2019 iDASH Competition & Workshop

In October 2019, we attended the iDASH workshop in Bloomington, IN at the Indiana University Luddy School of Informatics, Computing, and Engineering. iDASH stands for Integrating Data for Analysis, Anonymization, and Sharing, and each year (we believe since 2014) they organize a ‘Secure genome analysis competition’. We are very competitive (especially Gamze) so naturally we wanted to get involved. 

The iDASH organizers set four tracks of the competition, each a different challenge. The 2019 challenges were:

Track I: Distributed Gene-Drug Interaction Data Sharing based on Blockchain and Smart Contracts

Track II: Secure Genotype Imputation using Homomorphic Encryption

Track III: Privacy-preserving Machine Learning as a Service on SGX

Track IV: Secure Collaborative Training of Machine Learning Model

These challenges were exciting to us because they each took place at the cutting edge of privacy research. The idea of storing gene-drug interaction data in the Ethereum blockchain is positively odd–but many of the best ideas are. They were also learning opportunities for us; when we got started, neither of us was an expert in the methods mentioned in the tasks. This meant we were going to learn a lot in the process of designing solutions. The competition was a way for a community of scientists and technical specialists to benchmark methods to protect individual privacy and data security in the context of genomic data. 

Challenges were announced in April, we designed and implemented our solutions over the summer, and the competition culminated in a workshop on October 26 in Bloomington, IN.

At the workshop our team, ‘Team Gerstein Lab,’ was awarded 3rd place for the Track 1 challenge. We gave a talk describing our approach to storing gene-drug interaction data in a smart contract. This was Charlotte’s first time giving a talk at any sort of conference or workshop!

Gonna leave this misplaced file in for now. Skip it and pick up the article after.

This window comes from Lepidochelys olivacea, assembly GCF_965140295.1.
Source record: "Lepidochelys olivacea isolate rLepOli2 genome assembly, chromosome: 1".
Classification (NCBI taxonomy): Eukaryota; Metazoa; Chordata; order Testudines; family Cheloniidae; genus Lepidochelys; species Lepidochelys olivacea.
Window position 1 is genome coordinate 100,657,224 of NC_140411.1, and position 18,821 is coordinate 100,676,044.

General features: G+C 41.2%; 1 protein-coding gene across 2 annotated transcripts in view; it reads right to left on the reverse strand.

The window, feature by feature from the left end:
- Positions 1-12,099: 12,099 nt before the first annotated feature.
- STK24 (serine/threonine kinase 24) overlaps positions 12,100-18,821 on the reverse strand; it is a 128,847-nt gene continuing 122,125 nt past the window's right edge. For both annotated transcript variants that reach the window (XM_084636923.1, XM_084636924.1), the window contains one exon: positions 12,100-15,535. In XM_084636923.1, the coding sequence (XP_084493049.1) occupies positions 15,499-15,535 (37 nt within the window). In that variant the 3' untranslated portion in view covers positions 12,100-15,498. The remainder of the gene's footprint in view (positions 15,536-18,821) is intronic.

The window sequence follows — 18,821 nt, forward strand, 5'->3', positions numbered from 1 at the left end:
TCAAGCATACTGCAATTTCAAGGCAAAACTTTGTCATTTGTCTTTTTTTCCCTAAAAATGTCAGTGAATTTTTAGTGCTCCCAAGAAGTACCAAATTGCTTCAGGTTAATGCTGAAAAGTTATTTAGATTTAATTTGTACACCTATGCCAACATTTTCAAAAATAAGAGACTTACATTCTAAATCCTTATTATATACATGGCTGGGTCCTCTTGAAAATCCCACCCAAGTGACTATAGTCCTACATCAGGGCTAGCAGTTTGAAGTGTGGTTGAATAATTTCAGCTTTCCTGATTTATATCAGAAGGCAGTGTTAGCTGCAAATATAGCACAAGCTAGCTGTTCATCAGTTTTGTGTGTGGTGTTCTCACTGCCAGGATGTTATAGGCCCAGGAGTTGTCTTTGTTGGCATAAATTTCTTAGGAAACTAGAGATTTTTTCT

Aside from the exciting technical advances presented in the workshop, one of our favorite things about the day was the number of women speakers we saw (including us). In February 2018 Gamze attended a workshop on genomic privacy in Lausanne, Switzerland. While it was a great event, she was frustrated that among the many speakers there was only one woman. She complained through a tweet and as a response organizers apologized and said “sorry, there are not many female experts in the field of genome privacy that we could invite”. This year’s iDASH workshop revealed that this is not the case… there are indeed many women experts in this field as evidenced from not only the number of female invited speakers but also the workshop attendees and challenge participants.

Throughout the day there were several talks, between three and five per track. Dr. Li Xiong, Professor of Computer Science at Emory University, gave a fascinating keynote talk on the use of differential privacy for health data analysis. Then, the winning teams within each track gave talks. In Track I (which included our talk), the main challenge people faced was engineering– how to actually configure the Ethereum blockchain network and deploy your solution to the chain. The other tracks faced their own issues, for example with the SGX challenge, how to work within the memory constraints imposed by the SGX enclave size.

The day wrapped up with a panel discussion with Xiaofeng Wang (IU; Moderator), Anamaria Costache (Intel), Xiang Xie (PlatON), Rundong Zhou (Baidu), Mariya Georgieva (Inpher), Gamze Gursoy (Yale). This was really useful; it created space for experts to informally discuss some of the more nuanced issues in the field. For example, how can we develop tools that scientists and bioinformaticians will actually use? Or how can we trust privacy-protecting tools developed by for-profit companies, such as Intel? One challenge that was mentioned was that many of the bioinformaticians who work with private data are not even aware that much of the computations can now be done in the encrypted space.

Genome privacy and security are relatively new areas of study and concern, and we loved joining the iDASH community to learn more about them and contribute our solutions and ideas. Already looking forward to iDASH 2020!

iDASH 2019 website can be found at http://www.humangenomeprivacy.org/2019/index.html

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